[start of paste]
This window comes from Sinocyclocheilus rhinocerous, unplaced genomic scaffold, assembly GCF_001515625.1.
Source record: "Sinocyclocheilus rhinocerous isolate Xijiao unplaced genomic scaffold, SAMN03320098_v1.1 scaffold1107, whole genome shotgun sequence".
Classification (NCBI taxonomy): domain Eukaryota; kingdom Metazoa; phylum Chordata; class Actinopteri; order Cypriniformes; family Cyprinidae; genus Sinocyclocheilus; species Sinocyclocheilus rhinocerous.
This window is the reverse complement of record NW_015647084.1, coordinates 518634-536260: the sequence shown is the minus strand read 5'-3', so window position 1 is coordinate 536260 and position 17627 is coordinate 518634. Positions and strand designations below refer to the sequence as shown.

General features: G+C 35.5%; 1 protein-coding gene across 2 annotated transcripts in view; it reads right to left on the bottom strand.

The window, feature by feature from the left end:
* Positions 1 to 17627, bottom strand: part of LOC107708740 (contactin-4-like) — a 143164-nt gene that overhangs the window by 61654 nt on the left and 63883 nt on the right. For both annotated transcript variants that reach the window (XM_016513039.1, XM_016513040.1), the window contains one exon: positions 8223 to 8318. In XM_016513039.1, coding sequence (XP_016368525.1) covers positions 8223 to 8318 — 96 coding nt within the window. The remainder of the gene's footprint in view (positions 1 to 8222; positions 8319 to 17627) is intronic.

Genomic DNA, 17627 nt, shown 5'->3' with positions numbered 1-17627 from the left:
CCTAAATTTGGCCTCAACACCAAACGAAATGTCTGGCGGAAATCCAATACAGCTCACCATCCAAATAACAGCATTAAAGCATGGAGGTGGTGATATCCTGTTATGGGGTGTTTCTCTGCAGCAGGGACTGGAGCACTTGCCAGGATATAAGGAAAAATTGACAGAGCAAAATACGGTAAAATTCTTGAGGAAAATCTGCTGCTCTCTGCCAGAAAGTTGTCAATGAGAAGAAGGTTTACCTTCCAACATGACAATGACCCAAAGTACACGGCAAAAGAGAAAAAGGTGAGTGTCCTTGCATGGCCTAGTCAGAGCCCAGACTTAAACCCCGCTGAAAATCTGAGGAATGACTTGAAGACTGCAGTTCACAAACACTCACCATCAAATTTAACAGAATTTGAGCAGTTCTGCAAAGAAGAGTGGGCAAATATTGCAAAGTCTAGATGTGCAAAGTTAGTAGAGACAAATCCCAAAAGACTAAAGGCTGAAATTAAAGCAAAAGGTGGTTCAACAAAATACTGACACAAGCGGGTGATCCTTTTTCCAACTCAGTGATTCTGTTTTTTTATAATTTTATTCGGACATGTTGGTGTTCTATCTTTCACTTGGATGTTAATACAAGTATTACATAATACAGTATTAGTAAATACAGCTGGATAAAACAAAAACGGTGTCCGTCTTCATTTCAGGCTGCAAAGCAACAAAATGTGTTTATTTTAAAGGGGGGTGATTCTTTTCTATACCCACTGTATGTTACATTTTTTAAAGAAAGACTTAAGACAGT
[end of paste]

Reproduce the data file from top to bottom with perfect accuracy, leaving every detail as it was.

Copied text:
This window comes from Sinocyclocheilus rhinocerous, unplaced genomic scaffold, assembly GCF_001515625.1.
Source record: "Sinocyclocheilus rhinocerous isolate Xijiao unplaced genomic scaffold, SAMN03320098_v1.1 scaffold1107, whole genome shotgun sequence".
Classification (NCBI taxonomy): domain Eukaryota; kingdom Metazoa; phylum Chordata; class Actinopteri; order Cypriniformes; family Cyprinidae; genus Sinocyclocheilus; species Sinocyclocheilus rhinocerous.
This window is the reverse complement of record NW_015647084.1, coordinates 518634-536260: the sequence shown is the minus strand read 5'-3', so window position 1 is coordinate 536260 and position 17627 is coordinate 518634. Positions and strand designations below refer to the sequence as shown.

General features: G+C 35.5%; 1 protein-coding gene across 2 annotated transcripts in view; it reads right to left on the bottom strand.

The window, feature by feature from the left end:
* Positions 1 to 17627, bottom strand: part of LOC107708740 (contactin-4-like) — a 143164-nt gene that overhangs the window by 61654 nt on the left and 63883 nt on the right. For both annotated transcript variants that reach the window (XM_016513039.1, XM_016513040.1), the window contains one exon: positions 8223 to 8318. In XM_016513039.1, coding sequence (XP_016368525.1) covers positions 8223 to 8318 — 96 coding nt within the window. The remainder of the gene's footprint in view (positions 1 to 8222; positions 8319 to 17627) is intronic.

Genomic DNA, 17627 nt, shown 5'->3' with positions numbered 1-17627 from the left:
CCTAAATTTGGCCTCAACACCAAACGAAATGTCTGGCGGAAATCCAATACAGCTCACCATCCAAATAACAGCATTAAAGCATGGAGGTGGTGATATCCTGTTATGGGGTGTTTCTCTGCAGCAGGGACTGGAGCACTTGCCAGGATATAAGGAAAAATTGACAGAGCAAAATACGGTAAAATTCTTGAGGAAAATCTGCTGCTCTCTGCCAGAAAGTTGTCAATGAGAAGAAGGTTTACCTTCCAACATGACAATGACCCAAAGTACACGGCAAAAGAGAAAAAGGTGAGTGTCCTTGCATGGCCTAGTCAGAGCCCAGACTTAAACCCCGCTGAAAATCTGAGGAATGACTTGAAGACTGCAGTTCACAAACACTCACCATCAAATTTAACAGAATTTGAGCAGTTCTGCAAAGAAGAGTGGGCAAATATTGCAAAGTCTAGATGTGCAAAGTTAGTAGAGACAAATCCCAAAAGACTAAAGGCTGAAATTAAAGCAAAAGGTGGTTCAACAAAATACTGACACAAGCGGGTGATCCTTTTTCCAACTCAGTGATTCTGTTTTTTTATAATTTTATTCGGACATGTTGGTGTTCTATCTTTCACTTGGATGTTAATACAAGTATTACATAATACAGTATTAGTAAATACAGCTGGATAAAACAAAAACGGTGTCCGTCTTCATTTCAGGCTGCAAAGCAACAAAATGTGTTTATTTTAAAGGGGGGTGATTCTTTTCTATACCCACTGTATGTTACATTTTTTAAAGAAAGACTTAAGACAGT